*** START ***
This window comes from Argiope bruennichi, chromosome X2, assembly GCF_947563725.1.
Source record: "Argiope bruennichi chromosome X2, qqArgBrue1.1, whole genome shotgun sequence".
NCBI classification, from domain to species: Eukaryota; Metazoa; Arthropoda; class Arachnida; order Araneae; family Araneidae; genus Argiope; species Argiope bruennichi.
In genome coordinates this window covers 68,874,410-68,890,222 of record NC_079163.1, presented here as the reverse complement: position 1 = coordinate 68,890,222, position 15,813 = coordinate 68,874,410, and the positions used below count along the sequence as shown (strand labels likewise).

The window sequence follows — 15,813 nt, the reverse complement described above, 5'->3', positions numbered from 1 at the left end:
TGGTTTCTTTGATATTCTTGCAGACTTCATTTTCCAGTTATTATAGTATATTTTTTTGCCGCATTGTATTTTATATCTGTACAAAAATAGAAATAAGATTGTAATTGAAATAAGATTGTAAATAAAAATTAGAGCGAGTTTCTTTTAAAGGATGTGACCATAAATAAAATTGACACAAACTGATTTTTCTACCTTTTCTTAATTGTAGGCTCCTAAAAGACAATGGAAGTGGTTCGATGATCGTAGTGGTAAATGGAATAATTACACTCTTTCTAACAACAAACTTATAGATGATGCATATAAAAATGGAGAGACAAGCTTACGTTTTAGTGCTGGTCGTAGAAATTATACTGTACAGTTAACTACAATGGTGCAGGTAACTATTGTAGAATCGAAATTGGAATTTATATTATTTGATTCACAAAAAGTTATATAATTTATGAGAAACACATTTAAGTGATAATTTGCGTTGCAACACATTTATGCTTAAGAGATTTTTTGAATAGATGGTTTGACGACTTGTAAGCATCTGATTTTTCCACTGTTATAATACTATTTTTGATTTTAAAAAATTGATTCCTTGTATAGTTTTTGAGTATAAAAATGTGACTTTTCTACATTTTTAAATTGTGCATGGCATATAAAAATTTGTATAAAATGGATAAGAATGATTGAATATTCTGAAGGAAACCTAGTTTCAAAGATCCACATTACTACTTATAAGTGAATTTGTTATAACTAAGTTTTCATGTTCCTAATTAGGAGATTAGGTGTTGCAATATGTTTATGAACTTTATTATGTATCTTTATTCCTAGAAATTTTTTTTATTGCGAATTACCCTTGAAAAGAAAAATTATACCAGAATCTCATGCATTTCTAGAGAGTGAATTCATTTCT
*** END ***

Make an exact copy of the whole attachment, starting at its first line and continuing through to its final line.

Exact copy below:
This window comes from Argiope bruennichi, chromosome X2, assembly GCF_947563725.1.
Source record: "Argiope bruennichi chromosome X2, qqArgBrue1.1, whole genome shotgun sequence".
NCBI classification, from domain to species: Eukaryota; Metazoa; Arthropoda; class Arachnida; order Araneae; family Araneidae; genus Argiope; species Argiope bruennichi.
In genome coordinates this window covers 68,874,410-68,890,222 of record NC_079163.1, presented here as the reverse complement: position 1 = coordinate 68,890,222, position 15,813 = coordinate 68,874,410, and the positions used below count along the sequence as shown (strand labels likewise).

The window sequence follows — 15,813 nt, the reverse complement described above, 5'->3', positions numbered from 1 at the left end:
TGGTTTCTTTGATATTCTTGCAGACTTCATTTTCCAGTTATTATAGTATATTTTTTTGCCGCATTGTATTTTATATCTGTACAAAAATAGAAATAAGATTGTAATTGAAATAAGATTGTAAATAAAAATTAGAGCGAGTTTCTTTTAAAGGATGTGACCATAAATAAAATTGACACAAACTGATTTTTCTACCTTTTCTTAATTGTAGGCTCCTAAAAGACAATGGAAGTGGTTCGATGATCGTAGTGGTAAATGGAATAATTACACTCTTTCTAACAACAAACTTATAGATGATGCATATAAAAATGGAGAGACAAGCTTACGTTTTAGTGCTGGTCGTAGAAATTATACTGTACAGTTAACTACAATGGTGCAGGTAACTATTGTAGAATCGAAATTGGAATTTATATTATTTGATTCACAAAAAGTTATATAATTTATGAGAAACACATTTAAGTGATAATTTGCGTTGCAACACATTTATGCTTAAGAGATTTTTTGAATAGATGGTTTGACGACTTGTAAGCATCTGATTTTTCCACTGTTATAATACTATTTTTGATTTTAAAAAATTGATTCCTTGTATAGTTTTTGAGTATAAAAATGTGACTTTTCTACATTTTTAAATTGTGCATGGCATATAAAAATTTGTATAAAATGGATAAGAATGATTGAATATTCTGAAGGAAACCTAGTTTCAAAGATCCACATTACTACTTATAAGTGAATTTGTTATAACTAAGTTTTCATGTTCCTAATTAGGAGATTAGGTGTTGCAATATGTTTATGAACTTTATTATGTATCTTTATTCCTAGAAATTTTTTTTATTGCGAATTACCCTTGAAAAGAAAAATTATACCAGAATCTCATGCATTTCTAGAGAGTGAATTCATTTCT